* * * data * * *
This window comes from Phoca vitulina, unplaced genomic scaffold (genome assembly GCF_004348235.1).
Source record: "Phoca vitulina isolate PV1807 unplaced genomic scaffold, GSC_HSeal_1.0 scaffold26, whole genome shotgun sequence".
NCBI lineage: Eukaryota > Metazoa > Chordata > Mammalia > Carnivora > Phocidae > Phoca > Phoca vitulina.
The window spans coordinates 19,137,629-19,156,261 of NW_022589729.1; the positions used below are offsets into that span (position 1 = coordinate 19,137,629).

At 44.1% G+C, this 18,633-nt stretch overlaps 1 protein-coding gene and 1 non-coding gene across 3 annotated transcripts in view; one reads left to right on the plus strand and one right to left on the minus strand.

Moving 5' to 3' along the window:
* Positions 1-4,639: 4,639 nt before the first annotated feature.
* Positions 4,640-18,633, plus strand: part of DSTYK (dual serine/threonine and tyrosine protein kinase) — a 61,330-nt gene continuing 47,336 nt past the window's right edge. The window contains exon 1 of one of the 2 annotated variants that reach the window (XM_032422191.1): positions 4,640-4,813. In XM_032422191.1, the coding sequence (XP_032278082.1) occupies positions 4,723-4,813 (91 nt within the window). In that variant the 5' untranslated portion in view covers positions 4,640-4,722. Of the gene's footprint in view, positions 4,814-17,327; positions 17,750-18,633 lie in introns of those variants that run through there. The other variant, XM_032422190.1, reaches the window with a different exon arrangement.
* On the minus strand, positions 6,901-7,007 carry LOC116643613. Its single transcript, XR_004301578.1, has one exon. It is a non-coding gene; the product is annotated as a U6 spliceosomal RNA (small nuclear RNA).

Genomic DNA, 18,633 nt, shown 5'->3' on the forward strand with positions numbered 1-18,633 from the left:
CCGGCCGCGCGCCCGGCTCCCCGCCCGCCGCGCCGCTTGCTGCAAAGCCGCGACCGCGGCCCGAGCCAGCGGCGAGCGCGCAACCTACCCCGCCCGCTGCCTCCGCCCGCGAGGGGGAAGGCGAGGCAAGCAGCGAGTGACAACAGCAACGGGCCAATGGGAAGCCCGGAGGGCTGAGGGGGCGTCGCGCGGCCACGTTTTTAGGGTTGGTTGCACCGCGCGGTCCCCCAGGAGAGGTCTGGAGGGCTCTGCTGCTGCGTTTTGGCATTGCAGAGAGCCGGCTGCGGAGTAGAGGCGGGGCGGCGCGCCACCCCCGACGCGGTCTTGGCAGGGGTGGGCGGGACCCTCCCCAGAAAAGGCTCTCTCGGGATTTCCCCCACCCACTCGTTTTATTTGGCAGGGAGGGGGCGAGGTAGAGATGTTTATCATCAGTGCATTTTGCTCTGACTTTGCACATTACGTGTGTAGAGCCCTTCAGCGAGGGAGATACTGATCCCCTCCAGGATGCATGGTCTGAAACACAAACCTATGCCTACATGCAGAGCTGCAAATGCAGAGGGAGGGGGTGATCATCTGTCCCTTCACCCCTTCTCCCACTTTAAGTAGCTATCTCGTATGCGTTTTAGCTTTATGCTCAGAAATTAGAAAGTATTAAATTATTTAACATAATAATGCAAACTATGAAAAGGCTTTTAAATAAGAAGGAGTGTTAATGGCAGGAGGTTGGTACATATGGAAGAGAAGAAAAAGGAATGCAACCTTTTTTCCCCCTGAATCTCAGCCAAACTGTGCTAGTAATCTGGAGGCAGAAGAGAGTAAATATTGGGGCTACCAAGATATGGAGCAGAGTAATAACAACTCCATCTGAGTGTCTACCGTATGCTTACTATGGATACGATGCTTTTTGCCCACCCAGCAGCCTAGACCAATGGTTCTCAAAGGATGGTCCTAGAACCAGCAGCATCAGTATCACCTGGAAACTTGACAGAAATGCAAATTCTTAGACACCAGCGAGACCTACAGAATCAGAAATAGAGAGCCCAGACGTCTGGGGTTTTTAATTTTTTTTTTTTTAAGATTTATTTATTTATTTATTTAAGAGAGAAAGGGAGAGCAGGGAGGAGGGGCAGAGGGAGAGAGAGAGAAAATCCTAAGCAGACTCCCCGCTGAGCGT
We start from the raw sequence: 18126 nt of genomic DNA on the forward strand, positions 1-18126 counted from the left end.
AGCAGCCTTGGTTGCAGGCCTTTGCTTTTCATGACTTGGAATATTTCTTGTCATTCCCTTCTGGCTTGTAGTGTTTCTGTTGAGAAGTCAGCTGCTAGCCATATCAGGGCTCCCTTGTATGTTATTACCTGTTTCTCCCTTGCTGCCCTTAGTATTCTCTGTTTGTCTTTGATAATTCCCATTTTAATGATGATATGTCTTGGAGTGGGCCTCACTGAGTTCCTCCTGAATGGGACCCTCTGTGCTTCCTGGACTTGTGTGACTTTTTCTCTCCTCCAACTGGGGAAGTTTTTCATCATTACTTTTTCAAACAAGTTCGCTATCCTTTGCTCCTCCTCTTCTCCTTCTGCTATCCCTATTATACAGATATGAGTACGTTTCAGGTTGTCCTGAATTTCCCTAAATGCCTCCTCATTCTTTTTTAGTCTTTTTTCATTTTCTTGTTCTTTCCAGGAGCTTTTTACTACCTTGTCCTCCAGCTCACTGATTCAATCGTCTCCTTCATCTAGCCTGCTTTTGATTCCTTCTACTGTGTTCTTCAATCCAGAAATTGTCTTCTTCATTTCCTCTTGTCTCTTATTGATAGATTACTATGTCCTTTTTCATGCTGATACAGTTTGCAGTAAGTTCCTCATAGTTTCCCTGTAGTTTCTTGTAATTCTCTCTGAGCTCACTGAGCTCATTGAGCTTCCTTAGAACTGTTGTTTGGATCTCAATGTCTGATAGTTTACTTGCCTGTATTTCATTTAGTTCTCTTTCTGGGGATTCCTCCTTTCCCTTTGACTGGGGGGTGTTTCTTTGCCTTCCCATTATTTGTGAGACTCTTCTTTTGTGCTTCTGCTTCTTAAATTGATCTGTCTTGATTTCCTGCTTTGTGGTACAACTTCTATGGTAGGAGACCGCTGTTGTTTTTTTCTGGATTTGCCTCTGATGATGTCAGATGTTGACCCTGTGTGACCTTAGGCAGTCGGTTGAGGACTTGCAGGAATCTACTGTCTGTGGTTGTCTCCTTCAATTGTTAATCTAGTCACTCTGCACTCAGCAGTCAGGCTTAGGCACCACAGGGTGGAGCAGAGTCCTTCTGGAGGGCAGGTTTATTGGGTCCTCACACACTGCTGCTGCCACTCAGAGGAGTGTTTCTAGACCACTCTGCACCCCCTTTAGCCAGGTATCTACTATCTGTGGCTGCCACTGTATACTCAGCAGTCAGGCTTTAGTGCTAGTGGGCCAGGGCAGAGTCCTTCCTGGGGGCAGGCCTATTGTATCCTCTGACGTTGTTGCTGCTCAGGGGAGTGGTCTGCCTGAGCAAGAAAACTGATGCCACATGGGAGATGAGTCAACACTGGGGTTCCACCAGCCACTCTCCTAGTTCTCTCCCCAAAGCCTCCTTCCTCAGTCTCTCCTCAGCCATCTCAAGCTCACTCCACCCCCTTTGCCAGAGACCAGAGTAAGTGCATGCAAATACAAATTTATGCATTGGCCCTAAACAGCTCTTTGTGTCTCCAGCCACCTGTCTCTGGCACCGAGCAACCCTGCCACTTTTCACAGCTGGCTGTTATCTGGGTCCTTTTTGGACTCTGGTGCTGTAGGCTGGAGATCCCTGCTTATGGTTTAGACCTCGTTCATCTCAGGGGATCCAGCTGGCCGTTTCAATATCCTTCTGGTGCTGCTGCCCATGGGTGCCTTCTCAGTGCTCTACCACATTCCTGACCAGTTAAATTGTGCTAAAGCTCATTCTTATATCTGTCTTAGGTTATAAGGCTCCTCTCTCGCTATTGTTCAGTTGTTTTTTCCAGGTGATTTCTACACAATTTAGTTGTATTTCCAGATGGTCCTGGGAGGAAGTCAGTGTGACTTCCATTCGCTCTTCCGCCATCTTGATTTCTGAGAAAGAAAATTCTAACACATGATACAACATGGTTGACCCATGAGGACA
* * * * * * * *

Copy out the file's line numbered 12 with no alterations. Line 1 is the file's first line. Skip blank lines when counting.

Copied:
We start from the raw sequence: 18126 nt of genomic DNA on the forward strand, positions 1-18126 counted from the left end.